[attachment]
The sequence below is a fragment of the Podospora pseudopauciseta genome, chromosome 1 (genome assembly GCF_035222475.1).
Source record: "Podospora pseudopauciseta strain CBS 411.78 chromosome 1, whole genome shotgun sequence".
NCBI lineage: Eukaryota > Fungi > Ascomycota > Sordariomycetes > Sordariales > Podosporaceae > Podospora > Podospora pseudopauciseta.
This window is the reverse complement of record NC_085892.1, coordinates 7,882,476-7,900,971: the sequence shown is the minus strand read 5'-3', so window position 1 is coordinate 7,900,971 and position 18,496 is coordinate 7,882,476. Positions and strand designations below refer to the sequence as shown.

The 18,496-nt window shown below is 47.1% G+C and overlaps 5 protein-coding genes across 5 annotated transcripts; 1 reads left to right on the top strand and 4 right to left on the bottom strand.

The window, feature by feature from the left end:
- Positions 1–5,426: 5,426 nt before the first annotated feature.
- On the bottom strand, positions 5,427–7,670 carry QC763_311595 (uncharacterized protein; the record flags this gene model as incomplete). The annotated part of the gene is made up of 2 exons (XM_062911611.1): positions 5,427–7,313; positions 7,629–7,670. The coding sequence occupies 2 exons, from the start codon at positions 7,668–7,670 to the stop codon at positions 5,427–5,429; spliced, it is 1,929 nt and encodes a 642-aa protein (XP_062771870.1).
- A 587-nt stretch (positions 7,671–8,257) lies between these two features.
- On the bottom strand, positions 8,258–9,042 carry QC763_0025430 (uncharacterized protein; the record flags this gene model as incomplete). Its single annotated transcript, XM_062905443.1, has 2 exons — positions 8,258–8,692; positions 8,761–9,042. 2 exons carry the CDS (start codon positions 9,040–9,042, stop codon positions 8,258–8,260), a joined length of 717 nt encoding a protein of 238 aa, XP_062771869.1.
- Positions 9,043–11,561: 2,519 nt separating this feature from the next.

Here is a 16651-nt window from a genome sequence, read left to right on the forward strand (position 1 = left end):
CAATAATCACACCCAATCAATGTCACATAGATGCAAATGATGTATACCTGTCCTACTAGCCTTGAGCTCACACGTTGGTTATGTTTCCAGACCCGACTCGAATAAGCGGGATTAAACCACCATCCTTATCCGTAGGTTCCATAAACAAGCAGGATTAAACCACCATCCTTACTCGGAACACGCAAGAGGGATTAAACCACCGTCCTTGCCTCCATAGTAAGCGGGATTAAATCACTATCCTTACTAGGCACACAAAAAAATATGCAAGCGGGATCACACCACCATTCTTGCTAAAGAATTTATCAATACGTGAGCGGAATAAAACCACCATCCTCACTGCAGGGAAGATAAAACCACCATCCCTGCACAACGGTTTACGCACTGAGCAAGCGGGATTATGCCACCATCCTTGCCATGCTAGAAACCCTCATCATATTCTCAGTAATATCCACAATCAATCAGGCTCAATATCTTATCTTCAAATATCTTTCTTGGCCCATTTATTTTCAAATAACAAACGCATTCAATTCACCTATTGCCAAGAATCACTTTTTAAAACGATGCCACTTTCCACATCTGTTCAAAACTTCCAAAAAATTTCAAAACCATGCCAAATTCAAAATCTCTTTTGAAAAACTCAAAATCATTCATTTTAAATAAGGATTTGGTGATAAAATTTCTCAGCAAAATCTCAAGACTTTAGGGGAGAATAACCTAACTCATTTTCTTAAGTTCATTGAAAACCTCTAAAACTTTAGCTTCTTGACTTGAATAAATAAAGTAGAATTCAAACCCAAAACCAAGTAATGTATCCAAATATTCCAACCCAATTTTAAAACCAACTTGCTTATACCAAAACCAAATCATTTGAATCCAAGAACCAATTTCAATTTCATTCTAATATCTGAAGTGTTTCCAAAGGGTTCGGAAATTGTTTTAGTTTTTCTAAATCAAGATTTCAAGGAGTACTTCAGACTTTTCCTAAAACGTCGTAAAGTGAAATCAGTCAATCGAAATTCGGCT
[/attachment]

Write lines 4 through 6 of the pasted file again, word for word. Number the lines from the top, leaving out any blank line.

This window is the reverse complement of record NC_085892.1, coordinates 7,882,476-7,900,971: the sequence shown is the minus strand read 5'-3', so window position 1 is coordinate 7,900,971 and position 18,496 is coordinate 7,882,476. Positions and strand designations below refer to the sequence as shown.

The 18,496-nt window shown below is 47.1% G+C and overlaps 5 protein-coding genes across 5 annotated transcripts; 1 reads left to right on the top strand and 4 right to left on the bottom strand.

The window, feature by feature from the left end: